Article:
To Moshe Bar

Open Letter to Moshe Bar (Athinoula A. Martinos Center for Biomedical Imaging, Massachusetts General Hospital)

(Regarding your New York Times Grey Matter column “Think Less, Think Better” June 17, 2016)

Dear Sir:
It is true, as you suggest in your article, that "innovative thinking is our default cognitive mode when our minds are clear." It is also true that mental silence is the path to innovative thinking.

Would the following be a productive hypothesis for your research?

As we all know, we think better when we put our fingers on our lips. This is illustrated by Rodin’s statue. I hypothesize that some branch of the mandibular nerve is involved in speech (both internal and vocal) and the reason for the Thinker Phenomenon is that putting our fingers on our lips occupies this part of the mandibular nerve without using it for speech of either type; (One thing this does is stop us from seeing words in our mind. When we speak, either vocally or internally, we speak words) and that when the speech system is thus occupied without words, the mind is free to explore.

The same thing can be achieved by eating (as in your article when you describe how you often eat meals without tasting them--your mind is elsewhere). The same thing can be achieved much more efficiently by blowing out softly over the tongue.

It is obvious that the cognitive center pre-dates language. This is why you can "think better by thinking less." Words did a lot for human knowledge, but in the form of internal or vocal speech they can get in the way of cognition!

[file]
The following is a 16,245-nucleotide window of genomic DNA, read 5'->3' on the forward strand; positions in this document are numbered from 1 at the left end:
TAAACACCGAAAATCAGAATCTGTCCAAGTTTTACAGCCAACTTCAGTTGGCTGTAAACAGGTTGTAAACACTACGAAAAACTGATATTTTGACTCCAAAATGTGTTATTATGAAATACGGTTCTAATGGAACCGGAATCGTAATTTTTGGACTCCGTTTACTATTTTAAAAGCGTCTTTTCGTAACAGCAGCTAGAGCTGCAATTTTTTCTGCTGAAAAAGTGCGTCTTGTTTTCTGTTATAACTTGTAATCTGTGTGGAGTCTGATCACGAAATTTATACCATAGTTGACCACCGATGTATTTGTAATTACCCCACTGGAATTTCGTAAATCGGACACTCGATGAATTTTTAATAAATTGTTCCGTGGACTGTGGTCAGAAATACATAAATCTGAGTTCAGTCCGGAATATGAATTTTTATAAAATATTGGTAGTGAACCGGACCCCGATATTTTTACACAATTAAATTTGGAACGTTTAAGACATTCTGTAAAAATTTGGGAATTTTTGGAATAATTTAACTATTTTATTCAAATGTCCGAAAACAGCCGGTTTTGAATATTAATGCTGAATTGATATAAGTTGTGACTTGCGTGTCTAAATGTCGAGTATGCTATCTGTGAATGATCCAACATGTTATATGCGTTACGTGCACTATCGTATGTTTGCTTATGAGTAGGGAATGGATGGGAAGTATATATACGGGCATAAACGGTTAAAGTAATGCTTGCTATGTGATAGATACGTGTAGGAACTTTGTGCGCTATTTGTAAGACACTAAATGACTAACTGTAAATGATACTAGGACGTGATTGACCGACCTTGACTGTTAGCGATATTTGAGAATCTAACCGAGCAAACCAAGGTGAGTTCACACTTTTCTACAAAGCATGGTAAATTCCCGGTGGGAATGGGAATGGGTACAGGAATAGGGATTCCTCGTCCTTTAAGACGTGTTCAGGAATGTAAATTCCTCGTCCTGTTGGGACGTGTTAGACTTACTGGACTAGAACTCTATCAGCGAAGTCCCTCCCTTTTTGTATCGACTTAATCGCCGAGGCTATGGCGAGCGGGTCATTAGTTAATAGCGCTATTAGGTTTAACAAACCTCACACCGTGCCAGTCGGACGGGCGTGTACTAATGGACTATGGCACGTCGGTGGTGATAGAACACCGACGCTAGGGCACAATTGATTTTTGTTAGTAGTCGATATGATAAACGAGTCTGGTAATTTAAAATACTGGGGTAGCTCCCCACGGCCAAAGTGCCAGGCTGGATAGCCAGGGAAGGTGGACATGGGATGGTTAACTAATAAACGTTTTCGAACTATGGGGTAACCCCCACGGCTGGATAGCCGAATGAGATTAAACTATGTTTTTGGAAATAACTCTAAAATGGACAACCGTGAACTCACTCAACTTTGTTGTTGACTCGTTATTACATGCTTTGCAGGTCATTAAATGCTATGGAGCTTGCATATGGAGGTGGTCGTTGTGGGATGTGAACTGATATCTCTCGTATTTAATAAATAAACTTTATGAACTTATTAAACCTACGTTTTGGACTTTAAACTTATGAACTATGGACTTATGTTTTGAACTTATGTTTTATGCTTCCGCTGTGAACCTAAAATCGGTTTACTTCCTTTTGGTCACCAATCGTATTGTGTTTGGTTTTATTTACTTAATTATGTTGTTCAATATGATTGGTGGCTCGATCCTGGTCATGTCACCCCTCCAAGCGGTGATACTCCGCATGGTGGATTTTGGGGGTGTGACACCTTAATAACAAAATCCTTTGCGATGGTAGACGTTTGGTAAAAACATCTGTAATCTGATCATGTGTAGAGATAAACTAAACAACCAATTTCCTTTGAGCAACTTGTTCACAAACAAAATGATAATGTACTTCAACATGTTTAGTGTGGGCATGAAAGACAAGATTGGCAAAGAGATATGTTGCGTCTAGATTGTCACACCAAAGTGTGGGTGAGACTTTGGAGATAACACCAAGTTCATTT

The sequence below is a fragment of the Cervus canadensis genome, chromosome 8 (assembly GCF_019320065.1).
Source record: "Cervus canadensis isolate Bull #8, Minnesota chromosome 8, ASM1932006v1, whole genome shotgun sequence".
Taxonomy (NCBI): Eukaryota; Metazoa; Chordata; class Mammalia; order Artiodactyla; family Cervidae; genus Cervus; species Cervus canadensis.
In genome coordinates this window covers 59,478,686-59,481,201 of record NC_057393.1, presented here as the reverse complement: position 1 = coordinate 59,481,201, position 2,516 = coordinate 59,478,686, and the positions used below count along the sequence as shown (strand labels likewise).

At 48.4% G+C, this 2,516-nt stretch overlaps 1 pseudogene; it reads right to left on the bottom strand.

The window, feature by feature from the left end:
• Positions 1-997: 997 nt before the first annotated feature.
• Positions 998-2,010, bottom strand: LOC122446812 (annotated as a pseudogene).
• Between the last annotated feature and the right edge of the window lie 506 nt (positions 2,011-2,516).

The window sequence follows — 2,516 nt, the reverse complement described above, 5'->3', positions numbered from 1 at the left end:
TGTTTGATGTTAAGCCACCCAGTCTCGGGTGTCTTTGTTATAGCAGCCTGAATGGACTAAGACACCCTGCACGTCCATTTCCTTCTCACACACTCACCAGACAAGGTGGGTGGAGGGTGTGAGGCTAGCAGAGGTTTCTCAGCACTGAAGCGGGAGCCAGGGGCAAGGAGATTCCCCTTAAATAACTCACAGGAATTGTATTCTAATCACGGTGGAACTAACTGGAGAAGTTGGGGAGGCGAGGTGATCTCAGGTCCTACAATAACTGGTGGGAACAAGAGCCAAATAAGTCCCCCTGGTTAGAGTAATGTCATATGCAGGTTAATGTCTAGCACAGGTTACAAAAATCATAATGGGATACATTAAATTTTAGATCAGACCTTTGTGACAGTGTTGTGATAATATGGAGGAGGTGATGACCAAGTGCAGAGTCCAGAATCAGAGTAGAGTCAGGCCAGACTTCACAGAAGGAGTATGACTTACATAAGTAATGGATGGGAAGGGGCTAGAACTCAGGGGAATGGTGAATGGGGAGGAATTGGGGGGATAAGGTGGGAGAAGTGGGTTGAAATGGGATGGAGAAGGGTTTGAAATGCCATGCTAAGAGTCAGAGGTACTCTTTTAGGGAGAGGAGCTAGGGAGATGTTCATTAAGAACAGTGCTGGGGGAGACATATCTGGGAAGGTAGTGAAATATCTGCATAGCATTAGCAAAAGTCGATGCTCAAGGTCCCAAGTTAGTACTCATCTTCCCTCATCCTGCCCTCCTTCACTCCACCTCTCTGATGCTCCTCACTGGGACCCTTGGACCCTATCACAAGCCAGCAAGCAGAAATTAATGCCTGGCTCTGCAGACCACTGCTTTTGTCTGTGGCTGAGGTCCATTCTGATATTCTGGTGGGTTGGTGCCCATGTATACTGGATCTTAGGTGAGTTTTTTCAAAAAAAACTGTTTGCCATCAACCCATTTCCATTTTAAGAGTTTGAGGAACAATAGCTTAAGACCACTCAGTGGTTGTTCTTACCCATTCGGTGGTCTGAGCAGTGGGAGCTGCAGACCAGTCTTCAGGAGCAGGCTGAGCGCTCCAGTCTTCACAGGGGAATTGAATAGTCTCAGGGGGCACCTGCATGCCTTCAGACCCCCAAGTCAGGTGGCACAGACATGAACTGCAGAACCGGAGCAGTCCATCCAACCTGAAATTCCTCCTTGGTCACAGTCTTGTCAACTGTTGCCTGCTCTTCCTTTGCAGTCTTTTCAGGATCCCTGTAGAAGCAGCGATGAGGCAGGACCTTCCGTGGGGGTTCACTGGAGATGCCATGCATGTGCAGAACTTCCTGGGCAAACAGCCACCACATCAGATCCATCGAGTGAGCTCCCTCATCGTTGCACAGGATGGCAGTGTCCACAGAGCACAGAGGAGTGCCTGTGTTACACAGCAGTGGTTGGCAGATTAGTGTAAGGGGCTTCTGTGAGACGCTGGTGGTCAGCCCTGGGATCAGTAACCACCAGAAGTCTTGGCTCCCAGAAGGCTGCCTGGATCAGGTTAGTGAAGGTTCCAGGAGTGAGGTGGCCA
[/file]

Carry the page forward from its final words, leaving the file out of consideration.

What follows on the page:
In your own case, you need to go to a vipassana meditation retreat to get around this problem--by going speechless for a week.

Words are conservative. They refer to a past state of the cognitive center, which we have labeled with words for future reference. As we go about our daily life, words come unceasingly to mind. This is much more than once in awhile "practicing a pitch before entering an important meeting, or memorizing a list of groceries to buy later at the supermarket". It occurs continuously, in regard to whatever we are seeing or hearing at any particular time--of course, internal speech, rather than your friend’s unusual habit of doing it vocally. This is also in addition to the "ever-present wanderings of a normal mind"-- which are also in the form of words.

With practice, one can learn to view the world wordlessly--habitually blowing out softly over the tongue--and thereby "unburden the load on one’s mind" and let the mind roam free.

With brain imaging equipment, could researchers someday be able to locate the cognitive center and even identify the physical correlates of cognition, b first disabling speech activity, especially interior speech?

Words are necessary if we are going to learn much from someone else, or describe what we know to someone else. But learning from someone else is not cognition. "Explicit learning" is not cognition. In the end, you always have to say: "I learned this from someone else."

Someone else can help you identify knowledge which is already in your mind. But the cognition involved already happened. Cognition is always "implicit".